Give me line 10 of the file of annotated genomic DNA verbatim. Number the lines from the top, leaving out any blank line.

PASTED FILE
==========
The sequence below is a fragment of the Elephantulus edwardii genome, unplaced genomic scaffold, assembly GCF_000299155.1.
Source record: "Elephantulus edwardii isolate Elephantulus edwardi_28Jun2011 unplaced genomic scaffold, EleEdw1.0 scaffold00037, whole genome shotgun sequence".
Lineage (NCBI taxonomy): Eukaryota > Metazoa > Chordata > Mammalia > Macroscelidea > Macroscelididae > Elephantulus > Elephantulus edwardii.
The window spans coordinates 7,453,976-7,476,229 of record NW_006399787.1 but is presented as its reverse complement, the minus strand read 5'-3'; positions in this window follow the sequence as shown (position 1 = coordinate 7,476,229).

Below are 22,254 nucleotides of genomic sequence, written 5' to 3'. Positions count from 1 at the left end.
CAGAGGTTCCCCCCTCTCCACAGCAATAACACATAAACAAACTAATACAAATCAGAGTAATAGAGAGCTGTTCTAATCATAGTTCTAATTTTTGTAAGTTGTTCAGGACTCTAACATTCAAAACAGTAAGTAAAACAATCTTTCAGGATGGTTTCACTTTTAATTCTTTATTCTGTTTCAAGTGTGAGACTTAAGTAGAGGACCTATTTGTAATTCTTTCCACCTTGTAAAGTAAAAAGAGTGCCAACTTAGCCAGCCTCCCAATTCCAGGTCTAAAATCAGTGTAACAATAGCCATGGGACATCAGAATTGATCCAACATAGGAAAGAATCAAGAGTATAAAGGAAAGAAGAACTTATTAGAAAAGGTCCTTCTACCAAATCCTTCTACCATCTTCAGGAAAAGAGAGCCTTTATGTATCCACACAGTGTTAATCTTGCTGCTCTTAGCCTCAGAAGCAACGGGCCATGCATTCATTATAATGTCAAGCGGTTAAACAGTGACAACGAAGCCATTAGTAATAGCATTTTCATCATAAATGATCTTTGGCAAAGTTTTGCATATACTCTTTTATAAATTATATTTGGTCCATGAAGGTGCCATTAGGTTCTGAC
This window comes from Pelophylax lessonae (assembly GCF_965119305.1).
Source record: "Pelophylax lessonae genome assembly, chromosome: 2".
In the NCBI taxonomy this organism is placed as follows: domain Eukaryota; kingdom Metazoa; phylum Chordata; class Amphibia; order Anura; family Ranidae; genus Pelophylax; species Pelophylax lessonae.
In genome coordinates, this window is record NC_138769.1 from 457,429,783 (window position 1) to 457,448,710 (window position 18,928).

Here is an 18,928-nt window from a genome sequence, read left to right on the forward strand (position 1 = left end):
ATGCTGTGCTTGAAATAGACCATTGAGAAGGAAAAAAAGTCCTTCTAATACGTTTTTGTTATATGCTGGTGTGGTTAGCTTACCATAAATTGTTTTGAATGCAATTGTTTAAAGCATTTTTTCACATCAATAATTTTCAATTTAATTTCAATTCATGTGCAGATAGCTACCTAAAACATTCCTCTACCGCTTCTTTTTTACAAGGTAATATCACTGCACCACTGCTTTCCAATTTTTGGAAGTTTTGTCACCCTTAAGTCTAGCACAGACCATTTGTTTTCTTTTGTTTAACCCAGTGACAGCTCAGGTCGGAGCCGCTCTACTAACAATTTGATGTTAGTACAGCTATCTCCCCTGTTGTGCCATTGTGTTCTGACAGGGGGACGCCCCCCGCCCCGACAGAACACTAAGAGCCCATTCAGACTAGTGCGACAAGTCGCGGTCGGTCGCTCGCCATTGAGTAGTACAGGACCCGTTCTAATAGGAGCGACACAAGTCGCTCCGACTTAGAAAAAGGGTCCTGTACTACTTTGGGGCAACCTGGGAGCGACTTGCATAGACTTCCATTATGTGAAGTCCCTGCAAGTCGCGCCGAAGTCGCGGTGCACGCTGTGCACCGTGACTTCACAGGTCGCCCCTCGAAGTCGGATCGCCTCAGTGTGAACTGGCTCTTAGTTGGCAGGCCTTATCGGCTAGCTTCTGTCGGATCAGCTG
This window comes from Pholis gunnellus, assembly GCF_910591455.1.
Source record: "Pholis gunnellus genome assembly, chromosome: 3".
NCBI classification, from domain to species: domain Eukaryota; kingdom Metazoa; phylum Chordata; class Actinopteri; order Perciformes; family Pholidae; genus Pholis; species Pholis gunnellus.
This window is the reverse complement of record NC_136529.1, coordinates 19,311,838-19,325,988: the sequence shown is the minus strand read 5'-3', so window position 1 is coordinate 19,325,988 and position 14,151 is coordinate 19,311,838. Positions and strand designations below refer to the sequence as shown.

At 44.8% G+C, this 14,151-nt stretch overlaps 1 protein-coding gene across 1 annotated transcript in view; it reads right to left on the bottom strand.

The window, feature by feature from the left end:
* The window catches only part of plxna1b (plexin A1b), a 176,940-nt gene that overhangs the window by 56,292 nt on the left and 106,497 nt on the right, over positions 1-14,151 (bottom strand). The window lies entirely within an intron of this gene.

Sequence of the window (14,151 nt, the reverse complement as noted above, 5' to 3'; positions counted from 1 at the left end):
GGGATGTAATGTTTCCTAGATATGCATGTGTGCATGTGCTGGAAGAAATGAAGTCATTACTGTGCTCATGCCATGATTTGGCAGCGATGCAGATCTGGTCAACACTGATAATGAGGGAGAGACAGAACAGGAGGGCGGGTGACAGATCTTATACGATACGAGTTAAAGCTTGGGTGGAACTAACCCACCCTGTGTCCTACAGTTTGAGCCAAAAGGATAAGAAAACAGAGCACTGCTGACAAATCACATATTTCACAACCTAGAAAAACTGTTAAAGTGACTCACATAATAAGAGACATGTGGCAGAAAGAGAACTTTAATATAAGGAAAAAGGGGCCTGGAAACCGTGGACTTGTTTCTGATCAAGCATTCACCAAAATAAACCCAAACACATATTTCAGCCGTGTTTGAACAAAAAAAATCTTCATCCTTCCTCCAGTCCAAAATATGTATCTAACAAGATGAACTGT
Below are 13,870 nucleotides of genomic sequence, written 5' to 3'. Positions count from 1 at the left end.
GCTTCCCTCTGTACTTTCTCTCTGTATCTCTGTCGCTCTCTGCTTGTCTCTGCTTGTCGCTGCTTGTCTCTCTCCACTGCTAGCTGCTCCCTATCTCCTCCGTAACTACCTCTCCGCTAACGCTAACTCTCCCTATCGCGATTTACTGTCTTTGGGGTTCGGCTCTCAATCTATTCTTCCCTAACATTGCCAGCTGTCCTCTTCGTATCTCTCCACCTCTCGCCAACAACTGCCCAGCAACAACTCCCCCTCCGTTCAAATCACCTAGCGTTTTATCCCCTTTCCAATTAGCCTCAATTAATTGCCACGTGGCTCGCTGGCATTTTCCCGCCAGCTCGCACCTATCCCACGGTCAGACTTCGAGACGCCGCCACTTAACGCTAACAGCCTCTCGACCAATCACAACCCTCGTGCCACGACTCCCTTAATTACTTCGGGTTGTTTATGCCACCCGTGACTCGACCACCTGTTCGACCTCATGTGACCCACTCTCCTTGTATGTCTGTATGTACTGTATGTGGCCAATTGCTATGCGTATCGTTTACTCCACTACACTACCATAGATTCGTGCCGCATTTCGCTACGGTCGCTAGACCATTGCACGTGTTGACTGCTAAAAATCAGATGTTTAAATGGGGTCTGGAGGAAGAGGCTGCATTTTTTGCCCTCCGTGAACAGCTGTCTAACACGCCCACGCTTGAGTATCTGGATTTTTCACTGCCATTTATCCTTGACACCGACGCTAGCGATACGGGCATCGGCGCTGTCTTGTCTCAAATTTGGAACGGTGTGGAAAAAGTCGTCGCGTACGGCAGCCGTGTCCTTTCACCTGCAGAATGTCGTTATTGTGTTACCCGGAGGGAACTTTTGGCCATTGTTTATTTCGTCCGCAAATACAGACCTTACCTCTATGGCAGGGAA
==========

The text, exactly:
In genome coordinates, this window is record NC_138769.1 from 457,429,783 (window position 1) to 457,448,710 (window position 18,928).